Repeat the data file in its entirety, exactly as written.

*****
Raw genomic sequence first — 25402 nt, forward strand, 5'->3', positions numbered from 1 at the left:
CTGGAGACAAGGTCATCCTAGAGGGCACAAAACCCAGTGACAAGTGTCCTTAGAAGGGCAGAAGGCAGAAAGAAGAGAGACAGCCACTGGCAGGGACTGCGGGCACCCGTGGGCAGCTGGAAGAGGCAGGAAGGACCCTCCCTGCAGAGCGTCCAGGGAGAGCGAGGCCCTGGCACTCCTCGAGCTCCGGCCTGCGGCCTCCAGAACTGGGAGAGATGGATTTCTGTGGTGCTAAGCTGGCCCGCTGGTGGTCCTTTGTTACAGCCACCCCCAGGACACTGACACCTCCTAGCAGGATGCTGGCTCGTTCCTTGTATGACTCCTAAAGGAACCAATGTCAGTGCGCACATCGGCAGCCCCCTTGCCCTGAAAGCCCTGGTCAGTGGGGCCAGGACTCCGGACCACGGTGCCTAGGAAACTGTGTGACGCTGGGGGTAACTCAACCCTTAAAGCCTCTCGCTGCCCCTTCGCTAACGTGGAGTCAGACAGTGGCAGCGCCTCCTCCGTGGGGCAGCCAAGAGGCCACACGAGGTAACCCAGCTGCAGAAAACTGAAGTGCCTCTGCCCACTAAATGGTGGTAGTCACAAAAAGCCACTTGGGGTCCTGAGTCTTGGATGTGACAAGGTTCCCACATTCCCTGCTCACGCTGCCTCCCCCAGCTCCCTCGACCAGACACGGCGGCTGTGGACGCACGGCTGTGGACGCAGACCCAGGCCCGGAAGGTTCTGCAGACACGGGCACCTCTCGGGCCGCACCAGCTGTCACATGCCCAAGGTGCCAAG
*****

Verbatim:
Raw genomic sequence first — 25402 nt, forward strand, 5'->3', positions numbered from 1 at the left:
CTGGAGACAAGGTCATCCTAGAGGGCACAAAACCCAGTGACAAGTGTCCTTAGAAGGGCAGAAGGCAGAAAGAAGAGAGACAGCCACTGGCAGGGACTGCGGGCACCCGTGGGCAGCTGGAAGAGGCAGGAAGGACCCTCCCTGCAGAGCGTCCAGGGAGAGCGAGGCCCTGGCACTCCTCGAGCTCCGGCCTGCGGCCTCCAGAACTGGGAGAGATGGATTTCTGTGGTGCTAAGCTGGCCCGCTGGTGGTCCTTTGTTACAGCCACCCCCAGGACACTGACACCTCCTAGCAGGATGCTGGCTCGTTCCTTGTATGACTCCTAAAGGAACCAATGTCAGTGCGCACATCGGCAGCCCCCTTGCCCTGAAAGCCCTGGTCAGTGGGGCCAGGACTCCGGACCACGGTGCCTAGGAAACTGTGTGACGCTGGGGGTAACTCAACCCTTAAAGCCTCTCGCTGCCCCTTCGCTAACGTGGAGTCAGACAGTGGCAGCGCCTCCTCCGTGGGGCAGCCAAGAGGCCACACGAGGTAACCCAGCTGCAGAAAACTGAAGTGCCTCTGCCCACTAAATGGTGGTAGTCACAAAAAGCCACTTGGGGTCCTGAGTCTTGGATGTGACAAGGTTCCCACATTCCCTGCTCACGCTGCCTCCCCCAGCTCCCTCGACCAGACACGGCGGCTGTGGACGCACGGCTGTGGACGCAGACCCAGGCCCGGAAGGTTCTGCAGACACGGGCACCTCTCGGGCCGCACCAGCTGTCACATGCCCAAGGTGCCAAG